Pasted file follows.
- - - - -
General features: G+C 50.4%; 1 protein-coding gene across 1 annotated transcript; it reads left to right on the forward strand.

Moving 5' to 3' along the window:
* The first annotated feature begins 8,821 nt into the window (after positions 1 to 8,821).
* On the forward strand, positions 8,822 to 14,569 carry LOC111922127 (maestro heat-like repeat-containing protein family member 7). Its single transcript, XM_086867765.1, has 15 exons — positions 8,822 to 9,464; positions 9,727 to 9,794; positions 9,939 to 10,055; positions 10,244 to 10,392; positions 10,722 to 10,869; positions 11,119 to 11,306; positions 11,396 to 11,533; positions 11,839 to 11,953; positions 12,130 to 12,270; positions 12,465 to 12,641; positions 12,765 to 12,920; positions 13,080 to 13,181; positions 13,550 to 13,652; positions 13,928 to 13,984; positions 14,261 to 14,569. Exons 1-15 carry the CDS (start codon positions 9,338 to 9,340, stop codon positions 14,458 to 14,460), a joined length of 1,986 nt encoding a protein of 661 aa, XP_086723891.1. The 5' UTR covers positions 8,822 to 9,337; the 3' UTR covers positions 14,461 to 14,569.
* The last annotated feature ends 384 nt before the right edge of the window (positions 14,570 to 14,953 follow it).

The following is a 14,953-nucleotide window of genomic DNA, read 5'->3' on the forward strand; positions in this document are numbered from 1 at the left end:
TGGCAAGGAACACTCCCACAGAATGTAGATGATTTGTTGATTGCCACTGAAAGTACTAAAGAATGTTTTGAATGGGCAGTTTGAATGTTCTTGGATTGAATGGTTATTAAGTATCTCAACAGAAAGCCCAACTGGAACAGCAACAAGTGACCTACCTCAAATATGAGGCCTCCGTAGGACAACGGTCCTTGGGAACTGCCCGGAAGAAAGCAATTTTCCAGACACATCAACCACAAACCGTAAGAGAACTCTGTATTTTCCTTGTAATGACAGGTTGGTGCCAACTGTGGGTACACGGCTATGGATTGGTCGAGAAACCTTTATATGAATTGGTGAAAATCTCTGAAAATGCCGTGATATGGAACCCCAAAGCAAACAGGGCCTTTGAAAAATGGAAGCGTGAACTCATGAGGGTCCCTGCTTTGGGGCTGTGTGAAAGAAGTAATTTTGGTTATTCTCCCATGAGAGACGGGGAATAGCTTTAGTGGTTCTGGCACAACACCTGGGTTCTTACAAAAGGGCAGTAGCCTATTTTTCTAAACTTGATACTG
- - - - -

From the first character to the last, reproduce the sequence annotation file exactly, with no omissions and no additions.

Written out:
General features: G+C 50.4%; 1 protein-coding gene across 1 annotated transcript; it reads left to right on the forward strand.

Moving 5' to 3' along the window:
* The first annotated feature begins 8,821 nt into the window (after positions 1 to 8,821).
* On the forward strand, positions 8,822 to 14,569 carry LOC111922127 (maestro heat-like repeat-containing protein family member 7). Its single transcript, XM_086867765.1, has 15 exons — positions 8,822 to 9,464; positions 9,727 to 9,794; positions 9,939 to 10,055; positions 10,244 to 10,392; positions 10,722 to 10,869; positions 11,119 to 11,306; positions 11,396 to 11,533; positions 11,839 to 11,953; positions 12,130 to 12,270; positions 12,465 to 12,641; positions 12,765 to 12,920; positions 13,080 to 13,181; positions 13,550 to 13,652; positions 13,928 to 13,984; positions 14,261 to 14,569. Exons 1-15 carry the CDS (start codon positions 9,338 to 9,340, stop codon positions 14,458 to 14,460), a joined length of 1,986 nt encoding a protein of 661 aa, XP_086723891.1. The 5' UTR covers positions 8,822 to 9,337; the 3' UTR covers positions 14,461 to 14,569.
* The last annotated feature ends 384 nt before the right edge of the window (positions 14,570 to 14,953 follow it).

The following is a 14,953-nucleotide window of genomic DNA, read 5'->3' on the forward strand; positions in this document are numbered from 1 at the left end:
TGGCAAGGAACACTCCCACAGAATGTAGATGATTTGTTGATTGCCACTGAAAGTACTAAAGAATGTTTTGAATGGGCAGTTTGAATGTTCTTGGATTGAATGGTTATTAAGTATCTCAACAGAAAGCCCAACTGGAACAGCAACAAGTGACCTACCTCAAATATGAGGCCTCCGTAGGACAACGGTCCTTGGGAACTGCCCGGAAGAAAGCAATTTTCCAGACACATCAACCACAAACCGTAAGAGAACTCTGTATTTTCCTTGTAATGACAGGTTGGTGCCAACTGTGGGTACACGGCTATGGATTGGTCGAGAAACCTTTATATGAATTGGTGAAAATCTCTGAAAATGCCGTGATATGGAACCCCAAAGCAAACAGGGCCTTTGAAAAATGGAAGCGTGAACTCATGAGGGTCCCTGCTTTGGGGCTGTGTGAAAGAAGTAATTTTGGTTATTCTCCCATGAGAGACGGGGAATAGCTTTAGTGGTTCTGGCACAACACCTGGGTTCTTACAAAAGGGCAGTAGCCTATTTTTCTAAACTTGATACTG